248 pages | 1 B/W Illus.
Right-wing populism is a global phenomenon that challenges several pillars of liberal democracy, and it is often described as a dangerous political ideology because it resonates with the fascist idea of power in terms of anti-pluralism and lack of minorities’ protection. In Western Europe, many political actors are exploiting the fears and insecurities linked to globalization, economic crisis, and mass migrations to attract voters. However, while right-wing populist discourses are mainstream in certain countries, they are almost completely taboo in others. Why in Italy, Austria, and France right-wing populism is so successful while in Germany it is marginal and socially unacceptable? It is because each country developed a certain collective memory of the fascist past, which stigmatizes that past to different levels. For this reason, right-wing populism can find favorable conditions to thrive in certain countries while in others it is considered as an illegitimate and dangerous idea of power. Through a comparative study of eight European countries, this book shows that short-term factors linked to levels of corruption, economic situation, and quality of democracy, interact with long-term cultural elements and collective memories in determining the social acceptability of right-wing populist discourses.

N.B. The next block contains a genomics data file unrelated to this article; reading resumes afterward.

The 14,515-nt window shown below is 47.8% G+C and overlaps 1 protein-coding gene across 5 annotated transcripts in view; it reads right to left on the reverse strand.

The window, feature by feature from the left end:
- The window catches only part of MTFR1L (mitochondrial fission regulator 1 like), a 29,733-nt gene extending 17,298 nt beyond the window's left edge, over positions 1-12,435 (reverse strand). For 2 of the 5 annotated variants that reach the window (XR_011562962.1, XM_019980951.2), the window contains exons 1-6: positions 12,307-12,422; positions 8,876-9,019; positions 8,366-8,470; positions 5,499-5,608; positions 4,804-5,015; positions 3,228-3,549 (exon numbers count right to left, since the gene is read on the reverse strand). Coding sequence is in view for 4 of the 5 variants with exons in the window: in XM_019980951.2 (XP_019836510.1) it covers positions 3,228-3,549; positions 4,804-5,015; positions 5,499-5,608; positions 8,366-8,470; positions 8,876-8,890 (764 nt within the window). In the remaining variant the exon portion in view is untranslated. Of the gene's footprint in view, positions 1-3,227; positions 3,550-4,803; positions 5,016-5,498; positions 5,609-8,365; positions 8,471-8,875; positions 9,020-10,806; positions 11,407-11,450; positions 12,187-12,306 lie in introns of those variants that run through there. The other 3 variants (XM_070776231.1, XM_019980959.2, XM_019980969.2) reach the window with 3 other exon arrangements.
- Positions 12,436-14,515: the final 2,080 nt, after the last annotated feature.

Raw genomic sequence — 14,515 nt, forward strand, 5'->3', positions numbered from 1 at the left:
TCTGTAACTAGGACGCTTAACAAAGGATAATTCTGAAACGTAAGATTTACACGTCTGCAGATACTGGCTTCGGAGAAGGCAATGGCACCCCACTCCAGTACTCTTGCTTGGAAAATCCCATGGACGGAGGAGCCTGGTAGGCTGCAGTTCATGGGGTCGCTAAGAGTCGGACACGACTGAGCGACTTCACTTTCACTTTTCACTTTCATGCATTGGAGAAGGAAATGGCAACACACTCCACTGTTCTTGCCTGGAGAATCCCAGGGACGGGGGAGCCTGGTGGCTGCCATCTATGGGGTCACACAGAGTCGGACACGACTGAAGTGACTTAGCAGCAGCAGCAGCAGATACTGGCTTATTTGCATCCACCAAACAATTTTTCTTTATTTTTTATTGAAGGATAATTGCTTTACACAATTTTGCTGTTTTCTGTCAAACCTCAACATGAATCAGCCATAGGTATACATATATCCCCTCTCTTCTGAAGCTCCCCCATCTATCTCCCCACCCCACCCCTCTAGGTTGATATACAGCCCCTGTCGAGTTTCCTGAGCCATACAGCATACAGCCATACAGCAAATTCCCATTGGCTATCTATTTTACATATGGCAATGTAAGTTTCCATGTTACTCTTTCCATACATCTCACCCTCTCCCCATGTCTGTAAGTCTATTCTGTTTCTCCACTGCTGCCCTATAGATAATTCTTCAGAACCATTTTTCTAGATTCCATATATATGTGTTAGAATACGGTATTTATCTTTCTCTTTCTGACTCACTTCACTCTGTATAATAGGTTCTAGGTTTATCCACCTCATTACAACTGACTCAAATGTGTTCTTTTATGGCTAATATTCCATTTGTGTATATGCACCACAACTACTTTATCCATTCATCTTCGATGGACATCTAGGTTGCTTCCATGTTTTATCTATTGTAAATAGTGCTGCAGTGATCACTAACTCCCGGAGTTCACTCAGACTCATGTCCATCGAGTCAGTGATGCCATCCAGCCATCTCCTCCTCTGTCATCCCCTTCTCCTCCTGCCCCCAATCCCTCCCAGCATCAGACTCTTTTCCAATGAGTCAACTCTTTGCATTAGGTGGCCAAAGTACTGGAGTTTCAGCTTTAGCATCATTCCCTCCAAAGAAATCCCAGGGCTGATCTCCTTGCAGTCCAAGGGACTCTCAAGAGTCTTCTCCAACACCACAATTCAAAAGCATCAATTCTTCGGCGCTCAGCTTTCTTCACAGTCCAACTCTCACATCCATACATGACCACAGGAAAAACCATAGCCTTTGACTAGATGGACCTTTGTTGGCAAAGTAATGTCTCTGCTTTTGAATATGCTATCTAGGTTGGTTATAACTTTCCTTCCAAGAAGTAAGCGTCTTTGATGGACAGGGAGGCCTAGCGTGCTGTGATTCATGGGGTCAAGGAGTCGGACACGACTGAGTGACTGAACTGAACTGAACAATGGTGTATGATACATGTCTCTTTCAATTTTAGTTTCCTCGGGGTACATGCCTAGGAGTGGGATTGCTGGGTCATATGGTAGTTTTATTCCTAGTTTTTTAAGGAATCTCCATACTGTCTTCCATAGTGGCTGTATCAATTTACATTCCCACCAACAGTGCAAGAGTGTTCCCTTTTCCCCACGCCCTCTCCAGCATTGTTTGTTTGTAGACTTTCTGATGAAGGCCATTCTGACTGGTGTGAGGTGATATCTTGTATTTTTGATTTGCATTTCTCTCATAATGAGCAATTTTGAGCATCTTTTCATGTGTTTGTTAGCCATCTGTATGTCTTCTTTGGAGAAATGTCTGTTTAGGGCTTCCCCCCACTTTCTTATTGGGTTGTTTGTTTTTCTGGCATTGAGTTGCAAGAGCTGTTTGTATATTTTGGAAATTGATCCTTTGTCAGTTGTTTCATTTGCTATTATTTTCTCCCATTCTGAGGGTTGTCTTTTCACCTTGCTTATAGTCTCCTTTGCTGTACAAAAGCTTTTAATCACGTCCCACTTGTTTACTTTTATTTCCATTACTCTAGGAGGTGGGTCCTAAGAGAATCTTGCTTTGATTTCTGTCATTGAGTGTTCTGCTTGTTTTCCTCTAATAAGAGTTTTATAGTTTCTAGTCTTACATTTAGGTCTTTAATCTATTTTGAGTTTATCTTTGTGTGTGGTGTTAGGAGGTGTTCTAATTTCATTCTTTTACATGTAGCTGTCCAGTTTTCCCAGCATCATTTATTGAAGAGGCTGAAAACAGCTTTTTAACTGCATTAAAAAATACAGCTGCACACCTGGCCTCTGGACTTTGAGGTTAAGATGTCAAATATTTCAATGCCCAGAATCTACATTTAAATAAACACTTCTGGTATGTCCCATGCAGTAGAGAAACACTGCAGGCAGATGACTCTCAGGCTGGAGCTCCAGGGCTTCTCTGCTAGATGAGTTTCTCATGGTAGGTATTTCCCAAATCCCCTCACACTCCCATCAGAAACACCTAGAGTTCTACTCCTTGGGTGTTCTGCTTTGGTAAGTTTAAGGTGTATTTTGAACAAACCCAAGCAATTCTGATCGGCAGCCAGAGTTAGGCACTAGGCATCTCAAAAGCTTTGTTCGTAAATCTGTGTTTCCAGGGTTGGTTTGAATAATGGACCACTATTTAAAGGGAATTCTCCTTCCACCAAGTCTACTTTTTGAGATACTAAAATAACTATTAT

Introduction: Populism and Fascist Legacies
1. Taxonomy of a Chameleon: The Populist Idea of Power
2. The Natural Habitat of Populism: Favourable Conditions and Triggers
3. Populism, Collective Memory, and Stigma of the Fascist Past
4. Methodology: Measuring Populism and Testing Its Social Acceptability
5. Populism in Eight West European Countries since the 1970s
6. Collective Memory and Fascist Legacies in Western Europe
7. Explaining Populism "The Usual Way"
8. The Effect of Fascist Legacies on Populism
This series covers academic studies within the broad fields of ‘extremism’ and ‘democracy’, with volumes focusing on adjacent concepts such as populism, radicalism, and ideological/religious fundamentalism. These topics have been considered largely in isolation by scholars interested in the study of political parties, elections, social movements, activism, and radicalisation in democratic settings. A key focus of the series, therefore, is the (inter-)relation between extremism, radicalism, populism, fundamentalism, and democracy. Since its establishment in 1999, the series has encompassed both influential contributions to the discipline and informative accounts for public debate. Works will seek to problematise the role of extremism, broadly defined, within an ever-globalising world, and/or the way social and political actors can respond to these challenges without undermining democratic credentials.